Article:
Ghostmortem: Oh, “Ren & Stimpy.” I don’t think there has ever been a cartoon as delightfully bizarre and crass as thee. This episode is definitely homage to the Golden Age cartoons of the 40s and 50s. Many of the jokes are set up and executed in a style similar to the aforementioned Bugs Bunny cartoon but with (oh so sweet) grotesque sight gags involving gross-out humor. The ending is equal parts charming, politically incorrect, inventive and offensive. Expect to laugh at this ending while simultaneously mouthing the acronym “W-T-F?”
Funniest Scene: The black and white shower scene is a fun homage to Psycho but the belly laughs comes when Stimpy uses the poltergeist as a loofa.
Funniest Line: REN: “Let’s go up and wet the bed”. STIMPY: “Sure. I wonder where it is”. REN: “Maybe up those hideous stairs.”
#8: American Dad (season 6, episode 3) “Best Little Horror House in Langley Falls”
Spooknopsis: It’s Halloween and Stan and Francine have had the scariest haunted house on the block for eight years running, but when one of their neighbors provides some stiff competition, Stan ups the ante with a “killer” set-up. Meanwhile, Steve falls head over heels for his overprotective friend’s younger sister and competes to win her heart in a Halloween showdown.
Ghostmortem: Here is another show that’s gotten away from me that I need to revisit. While Seth MacFarlane may be accused of relying on the recycled formula of “Family Guy” — “a sit-com nuclear family has adventures with their wacky talking BLANK“— “American Dad” kind of feels like the most accessible of all of his shows. The Smiths can be just as foolish as the Griffins but they’re not nearly as crass and are often, surprisingly, endearing. This episode perfectly demonstrates this margin of empathy by showcasing Steve’s coming-of-age romance, set against a nostalgic Halloween celebration. However, this is Seth MacFarlane were talking about, so expect the episode to cumulate into bloody, over-the-top absurdity.
Funniest Scene: Toshi saves the day, Kill Bill style.
Funniest Line: STEVE: :::fart::: “That was a duck.” (echo) :::fart::: “That was a duck.” (echo) :::fart::: “That was a duck.” OR TOSHI: (Subtitles) “Once this Sword is drawn, it must taste blood !”
#7: King of the Hill (season 2, episode 4) “Hilloween”
Spooknopsis: Hank is excited to share his Halloween traditions with Bobby until an Evangelical woman complains that it’s satanical and has the holiday canceled.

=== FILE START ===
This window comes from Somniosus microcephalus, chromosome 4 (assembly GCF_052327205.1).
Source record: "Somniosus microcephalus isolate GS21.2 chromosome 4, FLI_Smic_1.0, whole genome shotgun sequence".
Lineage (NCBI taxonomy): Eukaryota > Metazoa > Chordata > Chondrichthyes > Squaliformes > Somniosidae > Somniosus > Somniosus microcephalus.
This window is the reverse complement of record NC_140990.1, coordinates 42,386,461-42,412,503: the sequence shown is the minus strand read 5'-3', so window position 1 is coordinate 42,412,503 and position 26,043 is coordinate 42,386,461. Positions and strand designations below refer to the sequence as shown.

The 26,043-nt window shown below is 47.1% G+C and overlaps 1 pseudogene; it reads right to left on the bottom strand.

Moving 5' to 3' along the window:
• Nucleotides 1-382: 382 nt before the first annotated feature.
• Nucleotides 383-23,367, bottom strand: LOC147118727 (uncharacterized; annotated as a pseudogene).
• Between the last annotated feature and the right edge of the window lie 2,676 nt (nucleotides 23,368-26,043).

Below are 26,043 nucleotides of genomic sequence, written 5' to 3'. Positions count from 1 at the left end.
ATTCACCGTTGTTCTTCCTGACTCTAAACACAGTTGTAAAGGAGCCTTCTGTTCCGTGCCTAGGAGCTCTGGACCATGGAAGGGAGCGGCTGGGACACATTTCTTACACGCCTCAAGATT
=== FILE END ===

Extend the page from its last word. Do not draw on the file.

Ghostmortem: I think Mike Judge’s humor is often underestimated and he’s never been known for his sentimentality so I was pleasantly surprised watching this episode. Back in the day I enjoyed the occasional episode of “King of the Hill” but felt it paled in comparison to The Simpsons (and then later Family Guy). Revisiting this Halloween special after so many years has given me a fresh perspective on Judge’s satirical, slice-of-south-western-life humor. While The Simpsons or South Park use Halloween as an excuse to showcase outrageous, premise-driven scenarios, King of the Hill incorporates touching moments of family bonding in addition to wry humor. Hank Hill is a simple, no-nonsense family man who just wants to connect with his oddball son, and I’ll be damned if my heart strings weren’t tugged.
Funniest Scene: The flashback of Hank and the guys trick or treating as children to a rendition of the Charlie Brown theme made me smile with nostalgia, but the reveal that they were pranking their own houses made me laugh out loud.
Funniest Line: PEGGY: “You hold it right there Judy Harper. You are out of order. I go to church too, and I have raffled and bingoed and bake-saled my way as close to the good Lord as you. So do not try to one-up me, because I will one-up yours.”
#6: Home Movies (season 3, episode 13) “Coffins and Cradles”
Spooknopsis: While getting ready for a Halloween party, Brendon’s stepmother gives birth. Coach McGuirk gets a heart attack and is taken to the same hospital where Linda (Brendon’s stepmother) is giving birth.
Ghostmortem: With the success of “Archer” and “Bob’s Burgers” I’m amazed “Home Movies” isn’t more popular or well known. H. Jon Benjamin is the talented actor who remarkably gives unique and hilarious voices to Archer and Bob with little difference in his inflection. Arguably his greatest character was introduced a decade earlier with the misanthropic grade-school soccer coach named McGurk. McGurk is the father figure Brendon Small doesn’t need but can’t refuse. The conversations between the boy and his coach are the highlight of the series and this episode feature one of their best. Like “Hilloween”, “Coffins and Cradles” uses Halloween as a time to reflect on the cycle of life and the passing of childhood with just enough goofy antics to prevent it from becoming saccharine.
Funniest Scene: Jason (also voiced by Benjamin) snaps and goes crazy from candy withdrawal.
Funniest Line: McGURK: “I never thought it would end like this.” BRENDAN: “Well, how did you think?” McGURK: “I figured, maybe, a bullet in the back. Or a knife in the back. Maybe, hit by a train?” BRENDAN: “In the back?” McGURK: “In the back, yeah. A lot of this stuff I’m turned away.”